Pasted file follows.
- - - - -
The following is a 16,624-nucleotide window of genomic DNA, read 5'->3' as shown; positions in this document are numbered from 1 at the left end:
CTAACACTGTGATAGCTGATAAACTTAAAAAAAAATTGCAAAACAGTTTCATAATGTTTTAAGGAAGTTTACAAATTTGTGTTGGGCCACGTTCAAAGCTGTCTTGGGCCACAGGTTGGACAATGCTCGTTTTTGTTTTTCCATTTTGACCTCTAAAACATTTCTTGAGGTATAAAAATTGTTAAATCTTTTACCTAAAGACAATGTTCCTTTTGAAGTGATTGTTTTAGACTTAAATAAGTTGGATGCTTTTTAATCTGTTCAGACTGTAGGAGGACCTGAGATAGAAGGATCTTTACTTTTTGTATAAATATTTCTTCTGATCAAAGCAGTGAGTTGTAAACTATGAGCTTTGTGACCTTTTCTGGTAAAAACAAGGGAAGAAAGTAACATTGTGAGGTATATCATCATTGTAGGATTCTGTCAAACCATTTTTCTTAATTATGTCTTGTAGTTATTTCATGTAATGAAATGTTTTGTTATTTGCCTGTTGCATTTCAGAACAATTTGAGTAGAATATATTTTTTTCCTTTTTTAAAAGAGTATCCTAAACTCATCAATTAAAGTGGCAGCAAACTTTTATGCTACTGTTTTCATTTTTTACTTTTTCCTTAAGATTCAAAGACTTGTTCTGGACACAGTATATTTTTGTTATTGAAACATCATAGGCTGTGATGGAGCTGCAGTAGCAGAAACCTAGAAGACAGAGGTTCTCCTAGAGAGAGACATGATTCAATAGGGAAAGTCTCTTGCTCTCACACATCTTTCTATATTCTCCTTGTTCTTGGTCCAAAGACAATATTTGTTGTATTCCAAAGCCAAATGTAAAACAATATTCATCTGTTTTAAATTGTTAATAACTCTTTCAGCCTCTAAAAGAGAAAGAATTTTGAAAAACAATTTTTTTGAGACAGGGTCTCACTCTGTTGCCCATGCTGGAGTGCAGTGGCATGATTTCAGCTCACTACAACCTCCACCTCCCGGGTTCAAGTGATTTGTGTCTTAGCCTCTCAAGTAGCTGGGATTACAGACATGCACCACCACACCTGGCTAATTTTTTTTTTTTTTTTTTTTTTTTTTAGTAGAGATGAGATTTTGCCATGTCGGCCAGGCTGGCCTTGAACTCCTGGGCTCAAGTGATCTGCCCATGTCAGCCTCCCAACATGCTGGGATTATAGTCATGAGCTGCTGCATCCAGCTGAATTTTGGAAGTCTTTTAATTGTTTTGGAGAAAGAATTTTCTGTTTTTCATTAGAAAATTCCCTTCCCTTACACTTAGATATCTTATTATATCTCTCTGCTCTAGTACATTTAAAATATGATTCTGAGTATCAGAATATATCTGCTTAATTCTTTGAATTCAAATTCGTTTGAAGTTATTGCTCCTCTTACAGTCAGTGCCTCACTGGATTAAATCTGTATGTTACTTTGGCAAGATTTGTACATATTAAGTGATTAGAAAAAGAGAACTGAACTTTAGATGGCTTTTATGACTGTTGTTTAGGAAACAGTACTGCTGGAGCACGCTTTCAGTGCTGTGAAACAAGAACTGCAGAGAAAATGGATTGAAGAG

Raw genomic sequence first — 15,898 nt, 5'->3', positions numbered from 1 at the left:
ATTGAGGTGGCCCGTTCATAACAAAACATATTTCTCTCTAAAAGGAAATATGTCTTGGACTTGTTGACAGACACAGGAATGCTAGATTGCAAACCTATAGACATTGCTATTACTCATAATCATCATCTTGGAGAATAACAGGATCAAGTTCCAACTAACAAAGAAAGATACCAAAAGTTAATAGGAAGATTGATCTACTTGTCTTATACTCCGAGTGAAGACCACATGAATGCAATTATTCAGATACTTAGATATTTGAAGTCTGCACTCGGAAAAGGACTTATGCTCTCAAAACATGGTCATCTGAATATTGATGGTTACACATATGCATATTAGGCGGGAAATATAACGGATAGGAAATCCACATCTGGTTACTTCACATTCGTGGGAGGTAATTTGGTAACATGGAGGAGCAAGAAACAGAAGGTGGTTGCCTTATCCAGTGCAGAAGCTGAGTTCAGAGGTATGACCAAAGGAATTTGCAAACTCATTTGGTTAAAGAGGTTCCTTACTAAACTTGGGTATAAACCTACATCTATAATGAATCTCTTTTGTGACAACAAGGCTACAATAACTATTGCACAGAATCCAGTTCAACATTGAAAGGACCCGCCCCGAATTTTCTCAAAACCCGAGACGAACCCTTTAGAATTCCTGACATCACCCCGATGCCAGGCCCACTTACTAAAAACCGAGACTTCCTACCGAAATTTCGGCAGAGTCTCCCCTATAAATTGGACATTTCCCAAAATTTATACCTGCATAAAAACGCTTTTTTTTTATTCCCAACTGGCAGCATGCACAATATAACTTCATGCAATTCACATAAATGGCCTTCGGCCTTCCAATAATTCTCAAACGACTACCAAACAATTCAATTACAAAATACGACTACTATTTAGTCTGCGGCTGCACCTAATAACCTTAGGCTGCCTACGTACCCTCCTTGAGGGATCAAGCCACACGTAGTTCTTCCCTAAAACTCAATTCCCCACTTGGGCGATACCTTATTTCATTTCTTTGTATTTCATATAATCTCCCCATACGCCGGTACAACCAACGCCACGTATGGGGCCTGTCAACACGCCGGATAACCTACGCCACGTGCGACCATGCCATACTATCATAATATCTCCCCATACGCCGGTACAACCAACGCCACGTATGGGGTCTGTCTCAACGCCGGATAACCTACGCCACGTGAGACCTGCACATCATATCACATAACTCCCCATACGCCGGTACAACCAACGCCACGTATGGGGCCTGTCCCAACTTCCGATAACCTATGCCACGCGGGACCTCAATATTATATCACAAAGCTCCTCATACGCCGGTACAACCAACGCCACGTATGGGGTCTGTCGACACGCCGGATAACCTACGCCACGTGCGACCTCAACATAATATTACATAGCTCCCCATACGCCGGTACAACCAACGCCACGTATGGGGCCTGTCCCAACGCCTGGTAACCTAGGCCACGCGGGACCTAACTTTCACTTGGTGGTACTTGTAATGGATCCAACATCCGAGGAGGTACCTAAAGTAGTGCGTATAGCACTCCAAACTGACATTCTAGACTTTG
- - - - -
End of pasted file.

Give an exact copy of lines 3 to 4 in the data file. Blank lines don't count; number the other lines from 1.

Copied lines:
Raw genomic sequence first — 15,898 nt, 5'->3', positions numbered from 1 at the left:
ATTGAGGTGGCCCGTTCATAACAAAACATATTTCTCTCTAAAAGGAAATATGTCTTGGACTTGTTGACAGACACAGGAATGCTAGATTGCAAACCTATAGACATTGCTATTACTCATAATCATCATCTTGGAGAATAACAGGATCAAGTTCCAACTAACAAAGAAAGATACCAAAAGTTAATAGGAAGATTGATCTACTTGTCTTATACTCCGAGTGAAGACCACATGAATGCAATTATTCAGATACTTAGATATTTGAAGTCTGCACTCGGAAAAGGACTTATGCTCTCAAAACATGGTCATCTGAATATTGATGGTTACACATATGCATATTAGGCGGGAAATATAACGGATAGGAAATCCACATCTGGTTACTTCACATTCGTGGGAGGTAATTTGGTAACATGGAGGAGCAAGAAACAGAAGGTGGTTGCCTTATCCAGTGCAGAAGCTGAGTTCAGAGGTATGACCAAAGGAATTTGCAAACTCATTTGGTTAAAGAGGTTCCTTACTAAACTTGGGTATAAACCTACATCTATAATGAATCTCTTTTGTGACAACAAGGCTACAATAACTATTGCACAGAATCCAGTTCAACATTGAAAGGACCCGCCCCGAATTTTCTCAAAACCCGAGACGAACCCTTTAGAATTCCTGACATCACCCCGATGCCAGGCCCACTTACTAAAAACCGAGACTTCCTACCGAAATTTCGGCAGAGTCTCCCCTATAAATTGGACATTTCCCAAAATTTATACCTGCATAAAAACGCTTTTTTTTTATTCCCAACTGGCAGCATGCACAATATAACTTCATGCAATTCACATAAATGGCCTTCGGCCTTCCAATAATTCTCAAACGACTACCAAACAATTCAATTACAAAATACGACTACTATTTAGTCTGCGGCTGCACCTAATAACCTTAGGCTGCCTACGTACCCTCCTTGAGGGATCAAGCCACACGTAGTTCTTCCCTAAAACTCAATTCCCCACTTGGGCGATACCTTATTTCATTTCTTTGTATTTCATATAATCTCCCCATACGCCGGTACAACCAACGCCACGTATGGGGCCTGTCAACACGCCGGATAACCTACGCCACGTGCGACCATGCCATACTATCATAATATCTCCCCATACGCCGGTACAACCAACGCCACGTATGGGGTCTGTCTCAACGCCGGATAACCTACGCCACGTGAGACCTGCACATCATATCACATAACTCCCCATACGCCGGTACAACCAACGCCACGTATGGGGCCTGTCCCAACTTCCGATAACCTATGCCACGCGGGACCTCAATATTATATCACAAAGCTCCTCATACGCCGGTACAACCAACGCCACGTATGGGGTCTGTCGACACGCCGGATAACCTACGCCACGTGCGACCTCAACATAATATTACATAGCTCCCCATACGCCGGTACAACCAACGCCACGTATGGGGCCTGTCCCAACGCCTGGTAACCTAGGCCACGCGGGACCTAACTTTCACTTGGTGGTACTTGTAATGGATCCAACATCCGAGGAGGTACCTAAAGTAGTGCGTATAGCACTCCAAACTGACATTCTAGACTTTG